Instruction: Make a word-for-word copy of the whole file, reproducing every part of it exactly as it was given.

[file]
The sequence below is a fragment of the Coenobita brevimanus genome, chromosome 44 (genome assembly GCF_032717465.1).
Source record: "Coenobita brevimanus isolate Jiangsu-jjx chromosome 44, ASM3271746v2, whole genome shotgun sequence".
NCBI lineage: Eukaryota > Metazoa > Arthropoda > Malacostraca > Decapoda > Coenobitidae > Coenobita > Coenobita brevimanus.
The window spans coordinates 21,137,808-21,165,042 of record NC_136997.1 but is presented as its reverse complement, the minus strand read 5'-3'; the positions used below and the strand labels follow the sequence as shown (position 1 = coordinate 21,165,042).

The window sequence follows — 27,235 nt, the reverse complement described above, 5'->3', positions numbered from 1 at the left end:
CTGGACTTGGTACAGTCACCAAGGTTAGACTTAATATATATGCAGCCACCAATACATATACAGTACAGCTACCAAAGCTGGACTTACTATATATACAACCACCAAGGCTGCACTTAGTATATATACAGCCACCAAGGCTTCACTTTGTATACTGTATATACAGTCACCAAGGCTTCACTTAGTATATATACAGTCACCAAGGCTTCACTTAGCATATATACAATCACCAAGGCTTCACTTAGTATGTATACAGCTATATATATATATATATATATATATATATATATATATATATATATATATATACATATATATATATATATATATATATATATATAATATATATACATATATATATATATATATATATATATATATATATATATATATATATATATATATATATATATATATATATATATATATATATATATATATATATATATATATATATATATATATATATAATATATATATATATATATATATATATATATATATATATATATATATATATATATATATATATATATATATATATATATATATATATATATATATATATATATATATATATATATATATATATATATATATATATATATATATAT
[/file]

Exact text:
The sequence below is a fragment of the Coenobita brevimanus genome, chromosome 44 (genome assembly GCF_032717465.1).
Source record: "Coenobita brevimanus isolate Jiangsu-jjx chromosome 44, ASM3271746v2, whole genome shotgun sequence".
NCBI lineage: Eukaryota > Metazoa > Arthropoda > Malacostraca > Decapoda > Coenobitidae > Coenobita > Coenobita brevimanus.
The window spans coordinates 21,137,808-21,165,042 of record NC_136997.1 but is presented as its reverse complement, the minus strand read 5'-3'; the positions used below and the strand labels follow the sequence as shown (position 1 = coordinate 21,165,042).

The window sequence follows — 27,235 nt, the reverse complement described above, 5'->3', positions numbered from 1 at the left end:
CTGGACTTGGTACAGTCACCAAGGTTAGACTTAATATATATGCAGCCACCAATACATATACAGTACAGCTACCAAAGCTGGACTTACTATATATACAACCACCAAGGCTGCACTTAGTATATATACAGCCACCAAGGCTTCACTTTGTATACTGTATATACAGTCACCAAGGCTTCACTTAGTATATATACAGTCACCAAGGCTTCACTTAGCATATATACAATCACCAAGGCTTCACTTAGTATGTATACAGCTATATATATATATATATATATATATATATATATATATATATATATATATATACATATATATATATATATATATATATATATATAATATATATACATATATATATATATATATATATATATATATATATATATATATATATATATATATATATATATATATATATATATATATATATATATATATATATATATATATATATATATATATATATAATATATATATATATATATATATATATATATATATATATATATATATATATATATATATATATATATATATATATATATATATATATATATATATATATATATATATATATATATATATATATATATATATATATATATATATAT